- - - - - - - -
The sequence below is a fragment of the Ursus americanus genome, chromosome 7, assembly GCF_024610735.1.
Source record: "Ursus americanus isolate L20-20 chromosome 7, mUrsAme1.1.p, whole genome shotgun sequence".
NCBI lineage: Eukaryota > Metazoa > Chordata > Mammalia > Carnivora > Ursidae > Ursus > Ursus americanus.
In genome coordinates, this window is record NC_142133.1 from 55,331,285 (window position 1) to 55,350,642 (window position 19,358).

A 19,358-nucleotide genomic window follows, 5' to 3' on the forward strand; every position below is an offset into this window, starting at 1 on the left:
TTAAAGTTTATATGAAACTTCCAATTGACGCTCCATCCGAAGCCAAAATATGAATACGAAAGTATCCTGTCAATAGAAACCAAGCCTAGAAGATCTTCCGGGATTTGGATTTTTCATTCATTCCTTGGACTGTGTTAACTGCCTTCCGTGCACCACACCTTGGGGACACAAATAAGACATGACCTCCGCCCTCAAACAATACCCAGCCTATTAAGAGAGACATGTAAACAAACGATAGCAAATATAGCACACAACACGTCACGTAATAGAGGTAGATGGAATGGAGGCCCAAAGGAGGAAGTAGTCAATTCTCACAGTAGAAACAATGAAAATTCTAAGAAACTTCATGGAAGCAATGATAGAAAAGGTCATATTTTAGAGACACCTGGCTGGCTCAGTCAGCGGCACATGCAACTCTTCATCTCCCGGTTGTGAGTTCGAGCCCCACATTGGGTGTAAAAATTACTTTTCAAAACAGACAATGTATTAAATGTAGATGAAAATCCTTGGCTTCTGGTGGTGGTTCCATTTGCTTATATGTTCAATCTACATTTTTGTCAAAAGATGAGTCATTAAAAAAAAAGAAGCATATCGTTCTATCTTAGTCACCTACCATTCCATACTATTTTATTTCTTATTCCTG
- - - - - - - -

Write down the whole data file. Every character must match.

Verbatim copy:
The sequence below is a fragment of the Ursus americanus genome, chromosome 7, assembly GCF_024610735.1.
Source record: "Ursus americanus isolate L20-20 chromosome 7, mUrsAme1.1.p, whole genome shotgun sequence".
NCBI lineage: Eukaryota > Metazoa > Chordata > Mammalia > Carnivora > Ursidae > Ursus > Ursus americanus.
In genome coordinates, this window is record NC_142133.1 from 55,331,285 (window position 1) to 55,350,642 (window position 19,358).

A 19,358-nucleotide genomic window follows, 5' to 3' on the forward strand; every position below is an offset into this window, starting at 1 on the left:
TTAAAGTTTATATGAAACTTCCAATTGACGCTCCATCCGAAGCCAAAATATGAATACGAAAGTATCCTGTCAATAGAAACCAAGCCTAGAAGATCTTCCGGGATTTGGATTTTTCATTCATTCCTTGGACTGTGTTAACTGCCTTCCGTGCACCACACCTTGGGGACACAAATAAGACATGACCTCCGCCCTCAAACAATACCCAGCCTATTAAGAGAGACATGTAAACAAACGATAGCAAATATAGCACACAACACGTCACGTAATAGAGGTAGATGGAATGGAGGCCCAAAGGAGGAAGTAGTCAATTCTCACAGTAGAAACAATGAAAATTCTAAGAAACTTCATGGAAGCAATGATAGAAAAGGTCATATTTTAGAGACACCTGGCTGGCTCAGTCAGCGGCACATGCAACTCTTCATCTCCCGGTTGTGAGTTCGAGCCCCACATTGGGTGTAAAAATTACTTTTCAAAACAGACAATGTATTAAATGTAGATGAAAATCCTTGGCTTCTGGTGGTGGTTCCATTTGCTTATATGTTCAATCTACATTTTTGTCAAAAGATGAGTCATTAAAAAAAAAGAAGCATATCGTTCTATCTTAGTCACCTACCATTCCATACTATTTTATTTCTTATTCCTG